Scott & White Hospital Press Release — Scott & White Memorial Hospital in Temple will begin reconstruction of the exterior of its main facility, the Center for Advanced Medicine (CAM), in early 2013. This planned exterior reconstruction of the CAM was necessitated by the discovery of wide-ranging and systemic defects. The construction work is a necessary step to ensure the long term viability of the building, while maintaining the highest quality standards for patients and employees, according to Robert W. Pryor, MD, MBA, president and CEO of Scott & White Healthcare.
Scott & White will begin the reconstruction of the CAM in February or March of 2013. The expected duration of the construction is 18 months. Hospital officials expressed confidence that the work would be done without disturbing patient care provided at the facility. Cost of the reconstruction project is expected to exceed $20 million.
“After extensive forensic analysis of the building, we have come to the conclusion that there are significant defects in the building envelope that make it imperative that we replace the entire exterior of the CAM,” said Dr. Pryor. “For that reason, among
other measures, we will be replacing the copper façade at the CAM with a new masonry exterior.”
Pryor said that the health and safety of patients and employees at the main facility required Scott & White to take the extraordinary measure of reconstructing significant portions of the exterior of the CAM.
“We are taking all measures necessary to correct the defective building exterior. Once it became evident the defects were both wide-ranging and systemic, Scott & White was able to take appropriate corrective actions to ensure that no patients or employees were endangered in any way,” said Dr. Pryor.
It is anticipated that construction will occur in enclosed 30-foot sections in multiple locations around the building, in order to maintain quality control and limit the impact on patients and building operations. Upon completion, the entire copper façade will be replaced. Scott & White has already begun constructing a mockup of the new exterior wall at a location across the street from the CAM.
Scott & White is pursuing legal action against all parties responsible for the defects in this building, which was completed in 2008, less than five years ago.
“We will not wait on that litigation to fix the problem,” said Dr. Pryor. “We are proceeding in a thorough and responsible fashion. Patient and employee safety comes first.”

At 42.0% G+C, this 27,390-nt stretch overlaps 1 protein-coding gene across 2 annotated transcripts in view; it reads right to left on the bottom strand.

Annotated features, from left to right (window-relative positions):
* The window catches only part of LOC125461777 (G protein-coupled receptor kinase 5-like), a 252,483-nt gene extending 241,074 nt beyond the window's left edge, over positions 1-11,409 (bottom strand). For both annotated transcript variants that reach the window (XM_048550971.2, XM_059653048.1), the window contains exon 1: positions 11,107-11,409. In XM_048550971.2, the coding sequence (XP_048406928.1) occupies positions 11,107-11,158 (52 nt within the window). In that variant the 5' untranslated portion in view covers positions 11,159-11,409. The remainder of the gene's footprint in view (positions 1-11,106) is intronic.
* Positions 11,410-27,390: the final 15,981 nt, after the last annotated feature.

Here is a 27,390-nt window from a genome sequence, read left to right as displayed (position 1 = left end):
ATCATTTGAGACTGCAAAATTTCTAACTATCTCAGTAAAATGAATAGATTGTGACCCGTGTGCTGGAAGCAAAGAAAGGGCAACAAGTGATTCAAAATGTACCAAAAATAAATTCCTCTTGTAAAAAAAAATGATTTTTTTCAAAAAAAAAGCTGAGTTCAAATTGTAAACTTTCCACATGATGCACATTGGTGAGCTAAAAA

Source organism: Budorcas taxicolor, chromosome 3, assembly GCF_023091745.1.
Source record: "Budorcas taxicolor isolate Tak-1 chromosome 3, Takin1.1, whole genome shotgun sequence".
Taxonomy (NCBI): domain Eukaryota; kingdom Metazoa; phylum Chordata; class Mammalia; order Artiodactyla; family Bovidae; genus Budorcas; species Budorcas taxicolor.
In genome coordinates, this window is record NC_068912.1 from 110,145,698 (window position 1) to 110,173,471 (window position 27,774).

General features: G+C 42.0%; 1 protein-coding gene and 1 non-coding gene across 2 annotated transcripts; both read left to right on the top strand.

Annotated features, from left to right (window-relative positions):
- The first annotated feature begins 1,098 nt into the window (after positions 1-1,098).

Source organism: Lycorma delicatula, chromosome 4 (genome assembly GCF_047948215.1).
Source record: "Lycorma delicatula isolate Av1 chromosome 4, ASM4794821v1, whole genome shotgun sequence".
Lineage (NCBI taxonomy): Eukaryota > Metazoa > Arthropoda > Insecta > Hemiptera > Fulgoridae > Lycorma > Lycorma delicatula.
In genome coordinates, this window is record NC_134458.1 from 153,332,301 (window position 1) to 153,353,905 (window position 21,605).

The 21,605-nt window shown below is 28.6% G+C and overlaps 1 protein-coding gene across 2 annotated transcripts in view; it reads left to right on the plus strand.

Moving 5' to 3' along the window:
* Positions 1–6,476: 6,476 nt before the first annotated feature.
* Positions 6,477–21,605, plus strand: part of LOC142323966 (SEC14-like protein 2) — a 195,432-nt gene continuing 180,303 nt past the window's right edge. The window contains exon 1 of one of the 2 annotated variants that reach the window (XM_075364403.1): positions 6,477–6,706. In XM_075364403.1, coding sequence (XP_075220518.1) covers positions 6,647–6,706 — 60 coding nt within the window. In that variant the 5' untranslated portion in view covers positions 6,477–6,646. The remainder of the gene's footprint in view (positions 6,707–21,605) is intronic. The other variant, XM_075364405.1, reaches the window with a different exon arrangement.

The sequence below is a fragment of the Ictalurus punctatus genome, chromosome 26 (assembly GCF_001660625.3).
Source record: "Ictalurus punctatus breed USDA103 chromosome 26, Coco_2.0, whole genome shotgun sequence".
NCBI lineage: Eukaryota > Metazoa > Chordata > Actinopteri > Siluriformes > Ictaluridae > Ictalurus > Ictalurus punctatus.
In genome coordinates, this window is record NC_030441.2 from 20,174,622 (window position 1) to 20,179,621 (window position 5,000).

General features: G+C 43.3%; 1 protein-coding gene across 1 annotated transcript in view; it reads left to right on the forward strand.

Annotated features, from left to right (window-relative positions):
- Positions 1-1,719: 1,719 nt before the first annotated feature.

Scott & White has been taking quarterly air samplings of the patient care areas in order to confirm the facility is maintaining the appropriate air quality within the building. These samplings have been taken on every floor of the CAM and at different locations on the floor. Approximately 85 rooms have been sampled each time.
“We began and continue to maintain an ongoing air monitoring program that resulted in hundreds of air samples being taken at hundreds of locations throughout the facility,” said Dr. Pryor. “We have not seen any significant variations in the samplings. But we will continue an extensive air sampling program until this reconstruction project is complete.”
Building codes require that hospital air systems maintain positive pressure to the outside. As a result, properly ventilated hospitals should be pushing air out of the building rather than letting outside air push into the building. Scott & White has taken multiple pressure readings throughout the building to confirm that the CAM is correctly pressurized (pushing air out). This is a critical element to any building maintaining the correct air quality and allows for the control of temperature and humidity within the building at the correct levels.
Earlier, Scott & White officials brought in building forensic experts to examine areas of the building where there were known leaks. Those areas, and others, were completely disassembled, and in those areas examined, numerous defects were discovered. After confirming multiple problems in all these different locations, Scott & White leadership decided that a reconstruction of the exterior of the CAM was appropriate.
“Those problems are being corrected and we will continue to pursue our goal of being the most trusted and valued name in American health care,” said Dr. Pryor.